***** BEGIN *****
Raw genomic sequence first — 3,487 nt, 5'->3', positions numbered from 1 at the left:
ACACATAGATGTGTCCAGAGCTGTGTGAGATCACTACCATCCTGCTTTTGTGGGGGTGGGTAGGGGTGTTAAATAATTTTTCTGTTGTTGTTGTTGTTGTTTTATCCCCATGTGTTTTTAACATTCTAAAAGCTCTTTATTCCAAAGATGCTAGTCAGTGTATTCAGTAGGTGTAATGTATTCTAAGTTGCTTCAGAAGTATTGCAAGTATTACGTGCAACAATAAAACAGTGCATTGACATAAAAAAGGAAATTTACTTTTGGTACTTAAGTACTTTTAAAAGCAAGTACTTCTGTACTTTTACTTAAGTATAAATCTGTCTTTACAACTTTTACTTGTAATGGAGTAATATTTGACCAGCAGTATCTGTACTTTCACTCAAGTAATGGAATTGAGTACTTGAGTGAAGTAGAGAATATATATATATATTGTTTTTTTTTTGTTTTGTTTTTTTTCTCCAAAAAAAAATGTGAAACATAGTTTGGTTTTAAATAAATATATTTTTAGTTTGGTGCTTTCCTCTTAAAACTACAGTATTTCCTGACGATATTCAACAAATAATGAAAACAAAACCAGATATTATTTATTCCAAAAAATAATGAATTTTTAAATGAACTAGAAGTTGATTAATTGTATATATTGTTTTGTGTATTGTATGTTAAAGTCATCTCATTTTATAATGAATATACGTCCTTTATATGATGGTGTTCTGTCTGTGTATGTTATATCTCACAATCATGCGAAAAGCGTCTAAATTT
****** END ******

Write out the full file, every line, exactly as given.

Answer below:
Raw genomic sequence first — 3,487 nt, 5'->3', positions numbered from 1 at the left:
ACACATAGATGTGTCCAGAGCTGTGTGAGATCACTACCATCCTGCTTTTGTGGGGGTGGGTAGGGGTGTTAAATAATTTTTCTGTTGTTGTTGTTGTTGTTTTATCCCCATGTGTTTTTAACATTCTAAAAGCTCTTTATTCCAAAGATGCTAGTCAGTGTATTCAGTAGGTGTAATGTATTCTAAGTTGCTTCAGAAGTATTGCAAGTATTACGTGCAACAATAAAACAGTGCATTGACATAAAAAAGGAAATTTACTTTTGGTACTTAAGTACTTTTAAAAGCAAGTACTTCTGTACTTTTACTTAAGTATAAATCTGTCTTTACAACTTTTACTTGTAATGGAGTAATATTTGACCAGCAGTATCTGTACTTTCACTCAAGTAATGGAATTGAGTACTTGAGTGAAGTAGAGAATATATATATATATTGTTTTTTTTTTGTTTTGTTTTTTTTCTCCAAAAAAAAATGTGAAACATAGTTTGGTTTTAAATAAATATATTTTTAGTTTGGTGCTTTCCTCTTAAAACTACAGTATTTCCTGACGATATTCAACAAATAATGAAAACAAAACCAGATATTATTTATTCCAAAAAATAATGAATTTTTAAATGAACTAGAAGTTGATTAATTGTATATATTGTTTTGTGTATTGTATGTTAAAGTCATCTCATTTTATAATGAATATACGTCCTTTATATGATGGTGTTCTGTCTGTGTATGTTATATCTCACAATCATGCGAAAAGCGTCTAAATTT